These Genetically engineered bacteria send out a signal when Water gets Polluted

Posted in: Global Water News, Uncategorized, Water Contamination, Water Technology
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Article courtesy of Ben Schiller| Aug 10,2015 | Fast Company | Shared as Educational Material

A team of young scientists in Canada is developing a fascinating way to sense when water is contaminated. Their box, called the FRED or Field Ready Electrochemical Detector, contains “tunable” bacteria that react in the presence of unwanted substances. The device generates a electrical signal that can be transmitted wirelessly, so you don’t need to be anywhere near a site to know that it’s polluted.

“We genetically engineer bacteria to be responsive to a variety of different contaminants,” says Emily Hicks, one of six entrepreneurs behind the project. “You can leave this box on-site and then from there you can wirelessly monitor remote locations without needing to go there and physically take a sample yourself.”


The scientists started working on the FRED box while undergraduates at the University of Calgary. They showcased it at a competition for genetically engineered machines at MIT and, since graduating, they’ve set up a company to commercialize the product. They see the first applications in the mining and oil and gas industries, which have a need to check on remote sites and would normally have to send out personnel to actually visit in-person.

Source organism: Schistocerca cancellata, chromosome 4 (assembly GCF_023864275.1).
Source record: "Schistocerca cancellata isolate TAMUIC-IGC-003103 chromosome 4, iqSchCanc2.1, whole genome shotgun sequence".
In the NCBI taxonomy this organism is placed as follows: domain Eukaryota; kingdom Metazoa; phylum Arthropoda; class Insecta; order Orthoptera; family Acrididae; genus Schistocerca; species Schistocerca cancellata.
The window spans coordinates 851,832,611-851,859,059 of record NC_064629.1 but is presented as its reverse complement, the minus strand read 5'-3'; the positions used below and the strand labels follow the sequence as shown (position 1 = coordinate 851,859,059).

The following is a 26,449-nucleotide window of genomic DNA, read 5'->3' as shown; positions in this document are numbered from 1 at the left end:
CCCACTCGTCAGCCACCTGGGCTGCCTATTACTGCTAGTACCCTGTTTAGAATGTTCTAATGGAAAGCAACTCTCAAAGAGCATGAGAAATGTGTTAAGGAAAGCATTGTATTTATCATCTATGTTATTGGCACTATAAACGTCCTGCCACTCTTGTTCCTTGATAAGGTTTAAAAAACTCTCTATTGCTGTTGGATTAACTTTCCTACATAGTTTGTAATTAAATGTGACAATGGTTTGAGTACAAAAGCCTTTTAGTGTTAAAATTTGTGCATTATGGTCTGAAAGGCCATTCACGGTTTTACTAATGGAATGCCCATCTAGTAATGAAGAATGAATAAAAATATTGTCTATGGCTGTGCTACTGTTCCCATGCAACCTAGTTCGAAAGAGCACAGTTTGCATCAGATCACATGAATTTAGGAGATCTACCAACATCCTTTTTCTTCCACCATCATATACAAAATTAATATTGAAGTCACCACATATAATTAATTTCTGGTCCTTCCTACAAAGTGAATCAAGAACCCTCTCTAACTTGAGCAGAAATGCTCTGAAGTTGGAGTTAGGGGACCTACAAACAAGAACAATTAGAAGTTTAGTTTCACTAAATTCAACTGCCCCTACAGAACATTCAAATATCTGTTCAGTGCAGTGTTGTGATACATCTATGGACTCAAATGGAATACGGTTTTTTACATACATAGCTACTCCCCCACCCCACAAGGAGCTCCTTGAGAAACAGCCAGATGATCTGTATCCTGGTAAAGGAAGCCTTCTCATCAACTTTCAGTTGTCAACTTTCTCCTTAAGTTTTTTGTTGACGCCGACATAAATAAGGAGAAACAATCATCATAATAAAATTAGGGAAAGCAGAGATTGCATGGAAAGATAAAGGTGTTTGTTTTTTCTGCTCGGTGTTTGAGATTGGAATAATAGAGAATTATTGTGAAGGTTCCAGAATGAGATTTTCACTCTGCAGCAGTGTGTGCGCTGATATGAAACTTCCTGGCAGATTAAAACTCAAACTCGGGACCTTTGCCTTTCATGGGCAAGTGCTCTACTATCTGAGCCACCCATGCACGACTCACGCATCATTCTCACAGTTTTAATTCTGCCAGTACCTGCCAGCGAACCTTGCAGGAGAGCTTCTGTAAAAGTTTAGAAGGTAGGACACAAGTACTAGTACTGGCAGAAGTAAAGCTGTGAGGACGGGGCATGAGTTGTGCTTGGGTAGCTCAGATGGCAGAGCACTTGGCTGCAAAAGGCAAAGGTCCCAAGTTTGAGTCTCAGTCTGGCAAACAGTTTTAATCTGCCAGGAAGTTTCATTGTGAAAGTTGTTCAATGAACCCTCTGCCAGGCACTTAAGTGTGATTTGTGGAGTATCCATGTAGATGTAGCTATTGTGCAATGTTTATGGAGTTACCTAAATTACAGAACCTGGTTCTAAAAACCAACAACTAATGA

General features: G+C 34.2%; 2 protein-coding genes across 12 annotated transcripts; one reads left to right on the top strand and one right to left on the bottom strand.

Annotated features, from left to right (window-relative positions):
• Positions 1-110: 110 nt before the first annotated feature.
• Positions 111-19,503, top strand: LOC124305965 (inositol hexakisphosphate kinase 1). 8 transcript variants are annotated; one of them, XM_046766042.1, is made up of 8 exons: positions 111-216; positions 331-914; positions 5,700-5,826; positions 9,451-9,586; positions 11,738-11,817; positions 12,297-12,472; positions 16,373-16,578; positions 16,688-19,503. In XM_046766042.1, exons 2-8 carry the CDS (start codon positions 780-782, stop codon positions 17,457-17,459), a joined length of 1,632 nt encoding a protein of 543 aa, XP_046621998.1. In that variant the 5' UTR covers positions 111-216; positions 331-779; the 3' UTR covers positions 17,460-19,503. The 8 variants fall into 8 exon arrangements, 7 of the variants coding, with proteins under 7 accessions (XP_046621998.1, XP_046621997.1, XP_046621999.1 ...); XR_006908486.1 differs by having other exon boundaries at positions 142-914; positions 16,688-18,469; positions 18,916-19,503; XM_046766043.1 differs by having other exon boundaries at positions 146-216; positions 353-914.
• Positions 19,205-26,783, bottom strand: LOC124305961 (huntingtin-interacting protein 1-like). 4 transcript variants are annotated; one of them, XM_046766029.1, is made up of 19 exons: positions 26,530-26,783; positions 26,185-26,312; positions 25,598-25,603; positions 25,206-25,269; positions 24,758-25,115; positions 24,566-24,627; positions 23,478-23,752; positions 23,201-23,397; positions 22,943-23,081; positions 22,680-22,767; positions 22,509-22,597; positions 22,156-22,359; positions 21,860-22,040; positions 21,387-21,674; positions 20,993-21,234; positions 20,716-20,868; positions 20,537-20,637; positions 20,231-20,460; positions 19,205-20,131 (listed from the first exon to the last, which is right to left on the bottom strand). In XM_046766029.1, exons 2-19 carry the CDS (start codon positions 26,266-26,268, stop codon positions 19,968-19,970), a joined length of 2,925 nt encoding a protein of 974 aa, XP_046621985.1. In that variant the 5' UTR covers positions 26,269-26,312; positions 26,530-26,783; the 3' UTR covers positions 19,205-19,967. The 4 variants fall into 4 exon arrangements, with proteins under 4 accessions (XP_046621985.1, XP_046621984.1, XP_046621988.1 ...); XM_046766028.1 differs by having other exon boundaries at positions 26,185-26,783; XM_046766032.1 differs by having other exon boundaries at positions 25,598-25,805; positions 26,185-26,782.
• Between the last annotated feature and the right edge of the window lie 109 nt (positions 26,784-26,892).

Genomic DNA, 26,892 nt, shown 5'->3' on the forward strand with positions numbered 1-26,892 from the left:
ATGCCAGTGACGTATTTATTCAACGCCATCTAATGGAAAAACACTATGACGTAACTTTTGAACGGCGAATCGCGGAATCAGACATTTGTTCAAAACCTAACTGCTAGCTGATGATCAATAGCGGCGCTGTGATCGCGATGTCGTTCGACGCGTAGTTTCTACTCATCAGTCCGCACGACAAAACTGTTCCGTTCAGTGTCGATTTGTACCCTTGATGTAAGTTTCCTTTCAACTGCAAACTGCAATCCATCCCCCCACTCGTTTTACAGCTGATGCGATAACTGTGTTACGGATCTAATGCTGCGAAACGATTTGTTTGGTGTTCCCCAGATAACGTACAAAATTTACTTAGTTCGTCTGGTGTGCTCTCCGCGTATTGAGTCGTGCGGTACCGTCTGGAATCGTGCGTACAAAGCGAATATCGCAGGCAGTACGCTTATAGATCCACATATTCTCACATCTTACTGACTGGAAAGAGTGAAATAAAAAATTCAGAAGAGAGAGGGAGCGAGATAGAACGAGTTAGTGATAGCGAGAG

The box, which contains a series of cartridges containing the bacteria, is designed to sit near water and automatically take samples. In the presence of contaminants, the bacteria react to create a signal that can be transmitted via a mobile connection. The results can be viewed on a tablet or smartphone. In time, the students also hope to develop a consumer version, so people can monitor well or stream water.

Having won a series of student science contests and launched a successful crowdfunding campaign, the scientists hope now to win equity investment to develop their idea further. They’re currently running a makeshift lab in Calgary, but want to move to a more professional space soon.

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